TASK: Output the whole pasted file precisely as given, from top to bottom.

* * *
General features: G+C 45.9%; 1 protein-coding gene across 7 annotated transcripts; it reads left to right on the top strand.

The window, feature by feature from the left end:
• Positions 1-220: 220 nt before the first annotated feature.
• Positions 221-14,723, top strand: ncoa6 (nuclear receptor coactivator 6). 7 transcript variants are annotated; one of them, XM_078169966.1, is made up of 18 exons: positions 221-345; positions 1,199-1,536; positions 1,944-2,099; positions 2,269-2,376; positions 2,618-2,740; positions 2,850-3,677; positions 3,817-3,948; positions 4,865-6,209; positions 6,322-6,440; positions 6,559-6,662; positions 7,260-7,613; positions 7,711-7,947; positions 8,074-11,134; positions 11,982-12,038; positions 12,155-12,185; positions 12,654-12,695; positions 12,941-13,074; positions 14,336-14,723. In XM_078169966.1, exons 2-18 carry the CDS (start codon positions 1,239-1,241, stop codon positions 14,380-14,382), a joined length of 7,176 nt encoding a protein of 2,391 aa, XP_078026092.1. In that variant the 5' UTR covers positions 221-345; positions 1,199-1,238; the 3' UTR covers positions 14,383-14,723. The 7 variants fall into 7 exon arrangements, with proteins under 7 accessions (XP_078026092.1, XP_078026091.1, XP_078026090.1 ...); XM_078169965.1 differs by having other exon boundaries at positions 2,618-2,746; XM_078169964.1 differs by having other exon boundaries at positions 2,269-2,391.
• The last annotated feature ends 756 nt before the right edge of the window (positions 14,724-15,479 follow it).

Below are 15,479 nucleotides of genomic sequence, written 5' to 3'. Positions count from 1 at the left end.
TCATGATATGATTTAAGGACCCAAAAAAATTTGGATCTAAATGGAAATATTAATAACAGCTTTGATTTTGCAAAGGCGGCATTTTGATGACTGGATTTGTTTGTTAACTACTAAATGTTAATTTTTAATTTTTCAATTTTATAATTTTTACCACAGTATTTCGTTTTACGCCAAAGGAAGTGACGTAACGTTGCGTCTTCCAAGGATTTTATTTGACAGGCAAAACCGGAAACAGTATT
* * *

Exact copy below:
General features: G+C 45.9%; 1 protein-coding gene across 7 annotated transcripts; it reads left to right on the top strand.

The window, feature by feature from the left end:
• Positions 1-220: 220 nt before the first annotated feature.
• Positions 221-14,723, top strand: ncoa6 (nuclear receptor coactivator 6). 7 transcript variants are annotated; one of them, XM_078169966.1, is made up of 18 exons: positions 221-345; positions 1,199-1,536; positions 1,944-2,099; positions 2,269-2,376; positions 2,618-2,740; positions 2,850-3,677; positions 3,817-3,948; positions 4,865-6,209; positions 6,322-6,440; positions 6,559-6,662; positions 7,260-7,613; positions 7,711-7,947; positions 8,074-11,134; positions 11,982-12,038; positions 12,155-12,185; positions 12,654-12,695; positions 12,941-13,074; positions 14,336-14,723. In XM_078169966.1, exons 2-18 carry the CDS (start codon positions 1,239-1,241, stop codon positions 14,380-14,382), a joined length of 7,176 nt encoding a protein of 2,391 aa, XP_078026092.1. In that variant the 5' UTR covers positions 221-345; positions 1,199-1,238; the 3' UTR covers positions 14,383-14,723. The 7 variants fall into 7 exon arrangements, with proteins under 7 accessions (XP_078026092.1, XP_078026091.1, XP_078026090.1 ...); XM_078169965.1 differs by having other exon boundaries at positions 2,618-2,746; XM_078169964.1 differs by having other exon boundaries at positions 2,269-2,391.
• The last annotated feature ends 756 nt before the right edge of the window (positions 14,724-15,479 follow it).

Below are 15,479 nucleotides of genomic sequence, written 5' to 3'. Positions count from 1 at the left end.
TCATGATATGATTTAAGGACCCAAAAAAATTTGGATCTAAATGGAAATATTAATAACAGCTTTGATTTTGCAAAGGCGGCATTTTGATGACTGGATTTGTTTGTTAACTACTAAATGTTAATTTTTAATTTTTCAATTTTATAATTTTTACCACAGTATTTCGTTTTACGCCAAAGGAAGTGACGTAACGTTGCGTCTTCCAAGGATTTTATTTGACAGGCAAAACCGGAAACAGTATT